• I had just max and min originally, but added mid because I thought it might be informative.

I am open to reformatting and this is already on the 3rd iteration. I donâ€™t know the best way to show the data in a non-confusing way yet, even for a single value.

The whole thing gets messier when you consider how to combine and evaluate both values. It may be that a graphical method is useful for this.

• This is the kind of example I want to evaluate.
• The challenge is that itâ€™s not a simple addition of the % tolerances to know if the split is good or bad (within acceptable range combinations).
• Each tolerance must be applied to the data from the related device, then compare the results.

I will continue to refine the info to see if I can make something helpful. But it isnâ€™t there yet.

1 Like

I too was thinking of how to best display this information, but have come up with nothing.

But it is this simple. You are comparing the two values from two different meters, neither of which is a known true value. To do so we use the percentage difference between the two numbers and see if that %diff falls within the acceptable range.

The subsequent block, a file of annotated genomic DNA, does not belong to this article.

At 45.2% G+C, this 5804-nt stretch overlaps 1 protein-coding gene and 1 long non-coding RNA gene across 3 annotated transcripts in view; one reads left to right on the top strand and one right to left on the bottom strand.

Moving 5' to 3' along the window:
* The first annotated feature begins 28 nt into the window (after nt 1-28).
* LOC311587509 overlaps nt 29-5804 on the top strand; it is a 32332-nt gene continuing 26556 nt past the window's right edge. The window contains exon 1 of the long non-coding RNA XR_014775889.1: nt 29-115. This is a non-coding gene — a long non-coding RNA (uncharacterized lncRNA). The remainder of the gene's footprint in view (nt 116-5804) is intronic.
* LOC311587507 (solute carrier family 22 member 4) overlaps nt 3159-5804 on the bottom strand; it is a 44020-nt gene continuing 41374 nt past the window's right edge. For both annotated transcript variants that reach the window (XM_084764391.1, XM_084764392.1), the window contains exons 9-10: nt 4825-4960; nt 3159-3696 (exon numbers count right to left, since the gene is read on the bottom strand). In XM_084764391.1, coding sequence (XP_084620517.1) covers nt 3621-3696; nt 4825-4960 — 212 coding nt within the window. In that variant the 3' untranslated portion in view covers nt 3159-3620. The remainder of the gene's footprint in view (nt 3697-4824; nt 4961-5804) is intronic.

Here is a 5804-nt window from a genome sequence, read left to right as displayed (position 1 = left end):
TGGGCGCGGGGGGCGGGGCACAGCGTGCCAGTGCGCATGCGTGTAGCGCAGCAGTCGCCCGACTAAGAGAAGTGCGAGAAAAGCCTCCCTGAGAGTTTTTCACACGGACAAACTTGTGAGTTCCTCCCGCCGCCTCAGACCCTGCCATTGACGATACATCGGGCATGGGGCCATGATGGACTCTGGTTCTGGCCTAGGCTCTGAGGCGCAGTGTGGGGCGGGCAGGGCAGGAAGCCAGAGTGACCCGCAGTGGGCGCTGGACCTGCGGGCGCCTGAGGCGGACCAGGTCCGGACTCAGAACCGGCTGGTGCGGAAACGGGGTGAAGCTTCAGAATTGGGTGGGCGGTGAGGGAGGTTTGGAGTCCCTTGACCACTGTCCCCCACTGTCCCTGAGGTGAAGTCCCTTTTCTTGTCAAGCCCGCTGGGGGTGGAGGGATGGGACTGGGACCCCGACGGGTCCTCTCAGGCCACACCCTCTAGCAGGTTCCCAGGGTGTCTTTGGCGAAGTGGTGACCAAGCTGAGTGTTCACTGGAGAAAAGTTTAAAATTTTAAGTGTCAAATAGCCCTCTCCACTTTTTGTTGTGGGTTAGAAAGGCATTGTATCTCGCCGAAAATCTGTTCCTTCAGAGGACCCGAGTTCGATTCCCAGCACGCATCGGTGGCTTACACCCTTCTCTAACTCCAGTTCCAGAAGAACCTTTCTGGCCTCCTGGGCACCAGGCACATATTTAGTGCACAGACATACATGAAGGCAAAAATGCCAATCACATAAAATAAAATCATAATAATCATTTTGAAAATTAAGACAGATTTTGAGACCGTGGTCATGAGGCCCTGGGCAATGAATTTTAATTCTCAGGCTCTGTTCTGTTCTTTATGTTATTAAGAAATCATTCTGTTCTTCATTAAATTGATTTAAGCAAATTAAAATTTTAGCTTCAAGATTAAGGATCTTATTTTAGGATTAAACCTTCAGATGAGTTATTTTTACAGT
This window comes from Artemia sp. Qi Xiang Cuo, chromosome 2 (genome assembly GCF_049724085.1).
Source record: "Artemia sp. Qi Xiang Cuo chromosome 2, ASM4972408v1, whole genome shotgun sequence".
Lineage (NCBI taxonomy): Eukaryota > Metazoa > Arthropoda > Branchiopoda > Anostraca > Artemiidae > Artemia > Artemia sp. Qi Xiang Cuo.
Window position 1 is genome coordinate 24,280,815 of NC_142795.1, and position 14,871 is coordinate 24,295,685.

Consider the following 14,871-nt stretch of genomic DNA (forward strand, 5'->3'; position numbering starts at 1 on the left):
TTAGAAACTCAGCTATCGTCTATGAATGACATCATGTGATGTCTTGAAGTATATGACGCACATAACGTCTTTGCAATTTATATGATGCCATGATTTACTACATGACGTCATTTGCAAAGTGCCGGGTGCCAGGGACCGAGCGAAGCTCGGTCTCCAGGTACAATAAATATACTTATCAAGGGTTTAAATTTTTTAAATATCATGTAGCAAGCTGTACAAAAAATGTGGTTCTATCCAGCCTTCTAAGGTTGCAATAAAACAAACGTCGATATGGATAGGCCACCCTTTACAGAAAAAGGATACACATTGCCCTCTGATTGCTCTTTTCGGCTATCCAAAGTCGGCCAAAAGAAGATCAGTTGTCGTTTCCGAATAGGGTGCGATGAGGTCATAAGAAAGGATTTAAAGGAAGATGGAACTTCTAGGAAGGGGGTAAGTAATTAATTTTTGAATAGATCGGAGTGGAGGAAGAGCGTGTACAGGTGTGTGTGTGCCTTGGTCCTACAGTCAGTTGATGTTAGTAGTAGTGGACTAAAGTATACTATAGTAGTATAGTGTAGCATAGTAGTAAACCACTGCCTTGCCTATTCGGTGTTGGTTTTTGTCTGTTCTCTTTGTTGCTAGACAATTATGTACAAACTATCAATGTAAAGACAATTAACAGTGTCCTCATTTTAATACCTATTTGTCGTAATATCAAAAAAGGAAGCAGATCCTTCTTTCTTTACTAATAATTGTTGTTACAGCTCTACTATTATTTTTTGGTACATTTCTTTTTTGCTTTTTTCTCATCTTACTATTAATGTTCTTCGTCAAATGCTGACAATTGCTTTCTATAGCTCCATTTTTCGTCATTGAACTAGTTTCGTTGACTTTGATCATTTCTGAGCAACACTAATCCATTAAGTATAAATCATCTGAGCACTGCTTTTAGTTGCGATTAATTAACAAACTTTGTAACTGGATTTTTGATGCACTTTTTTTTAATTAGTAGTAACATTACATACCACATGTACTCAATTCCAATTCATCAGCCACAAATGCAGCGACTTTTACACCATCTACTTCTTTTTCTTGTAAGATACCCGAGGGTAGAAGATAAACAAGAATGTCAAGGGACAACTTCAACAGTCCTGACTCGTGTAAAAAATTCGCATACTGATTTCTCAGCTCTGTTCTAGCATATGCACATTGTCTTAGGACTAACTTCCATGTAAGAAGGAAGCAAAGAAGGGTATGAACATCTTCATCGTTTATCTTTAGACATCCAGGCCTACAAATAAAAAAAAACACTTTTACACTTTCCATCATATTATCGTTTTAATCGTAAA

I believe you are saying to do the following: Using 200W 3% and 185W 1.5%. Letâ€™s say the real value is between the two, one meter reading high and the other low. So, 200W is +3% (your max) and 185W is -1.5% (your min). This yields 194W and 188W. The % diff here is 3.14% which would be within spec.

The problem with this is you are fudging the numbers before you start. You do not know if a meter is reading higher/lower and cannot arbitrarily make the assumption. Both values are experimental values. There is no known true value in this scenario.

1 Like

Just going to leave this here:

https://www.thieme-connect.de/products/ejournals/html/10.1055/s-0043-102945

So, Chad, the two power meters read 200+/-3% and 185 +/-1.5%. Thus the â€śtrueâ€ť value for PM1 lies in the range (194, 206). The â€śtrueâ€ť value for PM2 lies in the range (182.23, 187.78).

Estimate Accuracy high low
PM1 200 3 206.00 194.00
PM2 185 1.5 187.78 182.23

Simply plug the estimates and accuracy into the spreadsheet and bingo. In this case the power meters are reading significantly [in a non-statistical sense] differently.

1 Like

Right, and I am not making an assumption. Thatâ€™s the reason I have the Max/Min version with the known data value at the top or bottom of the tolerance range.